How to Take Better Photos of Rental Properties

The photos in your rental property's listing can make or break the quality of the tenant you place.

Poor photography will severely limit the number of interested prospective tenants, leading to a longer vacancy or settling for a tenant with higher risk. Using stellar pictures will almost guarantee you get more applicants than you can handle allowing you to pick the most qualified and least risky tenant available.

After all, rental property investing is a business and if you want your business to run like a well-oiled machine you need to reduce your risk as much as possible and try and deal with the highest quality tenants as much as you can.

Tips for Improving Your Rental Property Photography

1. Take More Photos

Prospective tenants want to know as much as they can before they invest time into viewing or applying for your rental.

If you don't have photos of every room and don't answer the questions tenants may be asking themselves they might just not apply. The fix for this is easy though. Just take more photos and make sure you cover every angle giving the tenants all the information they are looking for so they can confidently move forward in the application process.

One photo per room is not enough.

2. Lighting

Photography is 90% about lighting and that applies to photos of your rental property.

Use as much natural lighting as you can and make sure to turn on the lights in your property both when taking pictures and showing the unit to tenants.

Be careful not to use too much direct sunlight though, given it can have an effect that washes out your pictures.

3. Composition

The composition of a photograph refers to what is included and how visual elements are balanced and arranged.

It can be helpful to turn on the gridlines feature on your camera to try your best at focusing and balancing the visual elements of each room.

The composition in your photography can make or break the result of your pictures no matter the quality of your camera. But composition itself is truly an art and a topic that deserves its own article. It's worth learning more about composition if you want to take the best photos possible for your rental property.

4. Cleaning and Preparation

It hopefully goes without saying that the space you are photographing should be clean and free of clutter.

It's less appealing to want to move into a space if it looks messy and dirty. Spend the time or get help cleaning the space as best you can before investing in good photography.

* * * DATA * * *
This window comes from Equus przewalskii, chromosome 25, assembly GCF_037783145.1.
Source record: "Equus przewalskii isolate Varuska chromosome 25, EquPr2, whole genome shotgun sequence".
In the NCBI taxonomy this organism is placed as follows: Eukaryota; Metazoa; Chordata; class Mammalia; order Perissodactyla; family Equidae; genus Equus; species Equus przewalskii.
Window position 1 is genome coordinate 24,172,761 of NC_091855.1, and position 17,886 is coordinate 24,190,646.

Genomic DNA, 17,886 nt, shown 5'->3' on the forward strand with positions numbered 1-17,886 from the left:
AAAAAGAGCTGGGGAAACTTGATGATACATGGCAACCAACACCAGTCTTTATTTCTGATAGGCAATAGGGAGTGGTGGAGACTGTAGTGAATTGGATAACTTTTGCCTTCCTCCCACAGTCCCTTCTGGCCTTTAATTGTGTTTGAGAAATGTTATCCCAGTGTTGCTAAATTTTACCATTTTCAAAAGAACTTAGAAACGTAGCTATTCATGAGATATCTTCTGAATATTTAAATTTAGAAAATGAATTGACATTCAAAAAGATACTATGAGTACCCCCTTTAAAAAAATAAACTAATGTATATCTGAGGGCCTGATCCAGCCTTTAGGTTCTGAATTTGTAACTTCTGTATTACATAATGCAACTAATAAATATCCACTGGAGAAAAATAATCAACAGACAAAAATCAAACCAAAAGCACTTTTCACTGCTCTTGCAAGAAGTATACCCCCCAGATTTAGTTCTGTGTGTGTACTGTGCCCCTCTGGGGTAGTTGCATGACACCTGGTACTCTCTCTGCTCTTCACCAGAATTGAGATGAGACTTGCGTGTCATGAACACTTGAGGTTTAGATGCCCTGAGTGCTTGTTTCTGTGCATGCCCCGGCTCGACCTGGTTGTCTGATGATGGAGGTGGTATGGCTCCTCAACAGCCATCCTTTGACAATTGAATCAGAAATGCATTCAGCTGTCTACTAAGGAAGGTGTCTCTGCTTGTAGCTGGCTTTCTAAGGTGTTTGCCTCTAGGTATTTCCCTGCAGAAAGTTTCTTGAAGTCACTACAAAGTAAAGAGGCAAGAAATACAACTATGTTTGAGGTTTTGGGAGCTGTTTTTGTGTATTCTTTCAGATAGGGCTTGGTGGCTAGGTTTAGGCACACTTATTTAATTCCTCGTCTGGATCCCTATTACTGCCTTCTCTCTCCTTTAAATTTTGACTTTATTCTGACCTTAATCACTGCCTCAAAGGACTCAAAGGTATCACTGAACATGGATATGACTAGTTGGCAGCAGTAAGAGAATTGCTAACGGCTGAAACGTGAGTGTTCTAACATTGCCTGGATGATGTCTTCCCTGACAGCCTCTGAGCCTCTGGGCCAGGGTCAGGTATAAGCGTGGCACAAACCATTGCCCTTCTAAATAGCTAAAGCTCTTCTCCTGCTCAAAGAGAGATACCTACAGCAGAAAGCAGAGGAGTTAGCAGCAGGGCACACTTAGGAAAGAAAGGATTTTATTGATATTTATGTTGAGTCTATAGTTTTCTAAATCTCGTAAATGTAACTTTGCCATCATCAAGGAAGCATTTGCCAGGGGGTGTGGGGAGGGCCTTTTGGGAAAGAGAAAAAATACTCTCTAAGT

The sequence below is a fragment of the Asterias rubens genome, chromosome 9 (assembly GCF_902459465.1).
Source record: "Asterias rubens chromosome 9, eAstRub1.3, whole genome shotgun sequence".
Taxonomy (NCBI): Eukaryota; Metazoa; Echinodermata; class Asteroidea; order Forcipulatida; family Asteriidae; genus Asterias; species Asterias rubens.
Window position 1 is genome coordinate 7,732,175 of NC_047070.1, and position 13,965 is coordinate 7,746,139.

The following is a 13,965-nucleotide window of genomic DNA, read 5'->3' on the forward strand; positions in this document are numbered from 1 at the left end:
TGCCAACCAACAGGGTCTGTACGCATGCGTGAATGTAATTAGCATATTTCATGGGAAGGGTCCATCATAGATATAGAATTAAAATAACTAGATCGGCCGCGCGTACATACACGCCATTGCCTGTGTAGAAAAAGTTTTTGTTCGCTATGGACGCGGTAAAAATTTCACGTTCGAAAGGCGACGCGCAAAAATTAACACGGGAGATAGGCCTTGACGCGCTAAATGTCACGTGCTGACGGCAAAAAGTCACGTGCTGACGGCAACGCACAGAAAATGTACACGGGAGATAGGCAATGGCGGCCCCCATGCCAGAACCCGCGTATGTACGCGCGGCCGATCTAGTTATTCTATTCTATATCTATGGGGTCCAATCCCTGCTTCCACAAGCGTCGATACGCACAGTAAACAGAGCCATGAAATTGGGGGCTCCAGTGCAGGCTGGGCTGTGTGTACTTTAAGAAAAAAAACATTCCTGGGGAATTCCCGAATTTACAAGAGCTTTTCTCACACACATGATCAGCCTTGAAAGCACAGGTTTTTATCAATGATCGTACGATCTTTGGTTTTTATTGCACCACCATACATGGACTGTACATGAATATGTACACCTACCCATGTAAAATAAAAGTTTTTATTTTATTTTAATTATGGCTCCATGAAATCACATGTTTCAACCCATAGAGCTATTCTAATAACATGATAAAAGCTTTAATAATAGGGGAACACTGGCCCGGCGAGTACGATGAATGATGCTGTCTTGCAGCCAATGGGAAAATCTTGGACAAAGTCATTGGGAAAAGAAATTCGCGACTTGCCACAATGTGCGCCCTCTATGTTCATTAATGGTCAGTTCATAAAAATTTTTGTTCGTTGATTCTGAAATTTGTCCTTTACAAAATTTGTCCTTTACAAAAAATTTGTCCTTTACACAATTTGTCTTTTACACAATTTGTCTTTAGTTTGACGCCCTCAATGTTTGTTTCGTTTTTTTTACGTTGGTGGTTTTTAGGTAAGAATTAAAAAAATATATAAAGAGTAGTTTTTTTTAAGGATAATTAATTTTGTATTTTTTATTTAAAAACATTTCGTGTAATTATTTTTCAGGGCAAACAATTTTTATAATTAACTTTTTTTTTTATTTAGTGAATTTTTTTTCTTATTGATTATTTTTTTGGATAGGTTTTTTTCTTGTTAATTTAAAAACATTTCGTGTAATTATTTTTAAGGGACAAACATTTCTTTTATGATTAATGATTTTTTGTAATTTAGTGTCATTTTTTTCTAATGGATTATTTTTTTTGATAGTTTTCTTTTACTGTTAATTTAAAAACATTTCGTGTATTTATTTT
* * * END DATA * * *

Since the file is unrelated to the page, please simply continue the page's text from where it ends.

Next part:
You could have the best camera, best lighting, and most amazing composition but because the space itself is dirty and unappealing, get zero interest from potential tenants.

5. Using Wide Angles

This is a controversial point given a lot of landlords use wide angles to make spaces seem bigger than they really are.

Though this might result in more interest, the real reason for using wider shots is to better set the scene and give the viewer more context in each picture. It goes in line with the point about taking more pictures as our goal is to give viewers as much information as we can about our unit. We want to visually answer as many questions as we can that they might be asking themselves.

The more context we give potential tenants, the more confident they are in their decision to want to live in your unit, and the more applications we will get to fill our vacancy.

Closing Words

When potential tenants see your unit online all they get is a short description and a list of pictures.

Our goal is to convince them through these pictures that this is the best possible home for them to live in. We do that by taking amazing pictures that convey the most amount of information.

Poor photography doesn't answer all the questions they are wondering about and causes prospects to look at other opportunities with better photographs that answer more questions.

Again, this is a business where we want to work with the best tenants possible who expose us to the least amount of risk.

Photography is how we set ourselves up to do that.

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Hey, I'm Nick Dill.

I help people become expert home-improvers and savvy real estate investors.

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